New car discounts averaging around 11%, driving EV market forward


While the pace of electric vehicles (EVs) accelerates rapidly, the industry faces numerous challenges as demand starts to plateau.

Speaking during the Motor Ombudsman and Radius Law Automotive Business & Law Conference held in London on May 15, Ian Plummer, Auto Trader’s commercial director, said that, today, there are around 100 EV models available in the market, a nearly 50% increase from just a year ago.

“This significant growth in availability and choice across various price segments is noteworthy,” said Plummer.

In the UK, there are around 50 available brands now, which is roughly a quarter more than there were four years ago at the start of the pandemic. “This increase in brands and products introduces more consumer confusion, but it ultimately expands the market.”

Plummer said certain fundamental shifts will influence market dynamics. “The type of brand that succeeds and the ones that struggle will change significantly,” he explained. “Korean brands, for example, have done exceptionally well by offering quality at competitive prices, taking customers from premium brands.”

On the other hand, traditional brands like Ford are becoming less relevant in the context of EVs.

Having recently returned from China, Plummer shared insights from his trip: “China is far ahead of the Western market in terms of EV production and adoption. Chinese-built cars already make up around 10% of all new cars sold in the UK and about a third of all EVs.”

He noted that China’s market share for EVs is an astounding 85%. “Brands like BYD are leading the charge, competing fiercely against established giants like Volkswagen and Tesla.”

Plummer pointed out that BYD, which launched in the UK about a year ago, has rapidly increased its brand awareness according to recent research. “They started from almost zero awareness to 17% in a very short time,” he notes.

“With strategic sponsorships like the UEFA Euro 2024, BYD’s visibility is set to grow even further.”

He said Chinese brands are moving at what many are now terming “China speed,” outpacing Western competitors in terms of quality, affordability, and price parity with internal combustion engine vehicles.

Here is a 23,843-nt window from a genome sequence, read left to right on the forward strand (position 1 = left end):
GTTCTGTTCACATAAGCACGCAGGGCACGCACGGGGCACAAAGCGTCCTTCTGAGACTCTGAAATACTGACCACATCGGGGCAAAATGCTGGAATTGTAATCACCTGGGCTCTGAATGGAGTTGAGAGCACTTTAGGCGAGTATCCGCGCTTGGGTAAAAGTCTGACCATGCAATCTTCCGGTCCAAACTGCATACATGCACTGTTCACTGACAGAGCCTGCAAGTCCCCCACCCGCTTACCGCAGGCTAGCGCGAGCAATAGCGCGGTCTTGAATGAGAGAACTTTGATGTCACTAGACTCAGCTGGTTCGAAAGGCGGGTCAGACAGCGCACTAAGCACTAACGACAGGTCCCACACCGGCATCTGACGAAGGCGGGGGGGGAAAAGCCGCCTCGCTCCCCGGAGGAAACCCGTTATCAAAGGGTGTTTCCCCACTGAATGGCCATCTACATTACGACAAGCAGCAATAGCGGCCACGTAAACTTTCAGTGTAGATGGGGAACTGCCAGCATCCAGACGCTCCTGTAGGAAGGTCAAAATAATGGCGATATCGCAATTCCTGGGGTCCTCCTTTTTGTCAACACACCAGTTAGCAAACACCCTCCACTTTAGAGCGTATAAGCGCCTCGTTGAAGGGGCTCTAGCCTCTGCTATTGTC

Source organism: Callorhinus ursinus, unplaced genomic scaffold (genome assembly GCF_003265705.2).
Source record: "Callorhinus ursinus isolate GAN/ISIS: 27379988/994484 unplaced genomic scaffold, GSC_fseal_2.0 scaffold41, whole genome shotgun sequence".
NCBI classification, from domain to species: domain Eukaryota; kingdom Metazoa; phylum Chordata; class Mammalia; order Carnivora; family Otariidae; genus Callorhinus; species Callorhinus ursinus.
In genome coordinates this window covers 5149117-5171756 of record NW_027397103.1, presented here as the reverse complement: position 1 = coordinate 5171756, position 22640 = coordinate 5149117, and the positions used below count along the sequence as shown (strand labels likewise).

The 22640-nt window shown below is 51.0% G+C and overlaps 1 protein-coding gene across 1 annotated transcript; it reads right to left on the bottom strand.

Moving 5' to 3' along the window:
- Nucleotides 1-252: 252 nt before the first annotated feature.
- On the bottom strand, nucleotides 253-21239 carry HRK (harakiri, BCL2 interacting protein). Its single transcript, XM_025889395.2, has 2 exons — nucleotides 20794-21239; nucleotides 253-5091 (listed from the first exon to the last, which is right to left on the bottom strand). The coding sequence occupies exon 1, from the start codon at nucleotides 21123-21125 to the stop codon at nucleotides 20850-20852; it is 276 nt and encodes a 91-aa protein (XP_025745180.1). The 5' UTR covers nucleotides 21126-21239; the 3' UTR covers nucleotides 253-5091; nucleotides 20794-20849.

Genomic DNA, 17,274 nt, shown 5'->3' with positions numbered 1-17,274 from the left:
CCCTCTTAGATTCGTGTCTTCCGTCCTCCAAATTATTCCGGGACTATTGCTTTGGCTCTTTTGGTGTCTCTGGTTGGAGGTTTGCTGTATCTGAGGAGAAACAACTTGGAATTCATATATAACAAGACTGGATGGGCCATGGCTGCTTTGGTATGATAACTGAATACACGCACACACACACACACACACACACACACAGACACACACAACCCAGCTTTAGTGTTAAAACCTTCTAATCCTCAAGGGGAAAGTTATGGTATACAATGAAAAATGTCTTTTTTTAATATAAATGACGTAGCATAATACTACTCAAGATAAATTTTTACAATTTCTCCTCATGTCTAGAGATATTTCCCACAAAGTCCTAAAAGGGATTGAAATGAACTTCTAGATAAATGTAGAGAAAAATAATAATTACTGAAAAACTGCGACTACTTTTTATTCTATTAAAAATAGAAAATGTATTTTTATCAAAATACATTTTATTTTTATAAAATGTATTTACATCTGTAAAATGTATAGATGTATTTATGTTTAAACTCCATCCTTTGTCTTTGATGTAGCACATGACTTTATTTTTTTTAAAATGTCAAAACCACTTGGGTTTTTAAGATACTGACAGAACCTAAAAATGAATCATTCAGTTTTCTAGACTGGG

Discussing the broader market, Plummer said the affordability of EVs would prove crucial. “We’re seeing significant new car discounts, averaging around 11%, which is driving the market forward.”

He added that consumer interest in EVs is also growing, with 23% of recent car buyers considering an EV for their next purchase. “This interest needs to be converted into action, and the affordability gap must be bridged,” he said.

Plummer also touches on the evolving retail landscape for EVs. “Direct selling models, like those used by Tesla, are becoming more common, but they’re not without challenges,” he said.

“Many brands are exploring agency models, but retailers, who have been selling cars for decades, often feel sidelined in this process.” He advocated for a middle ground that combines the best aspects of digital and physical retail experiences.

In conclusion, Plummer spoke of the need for collaboration within the industry. “We need to work more openly and in partnership, connecting the various stages of the consumer journey,” he said.

“Using data efficiently and focusing on our complementary strengths will help us adapt to the changing market.”

Plummer said he believed that an omni-channel approach, integrating digital and physical experiences, would be essential for future success: “Ultimately, these changes will create a more dynamic, data-centric, and sustainable industry.”



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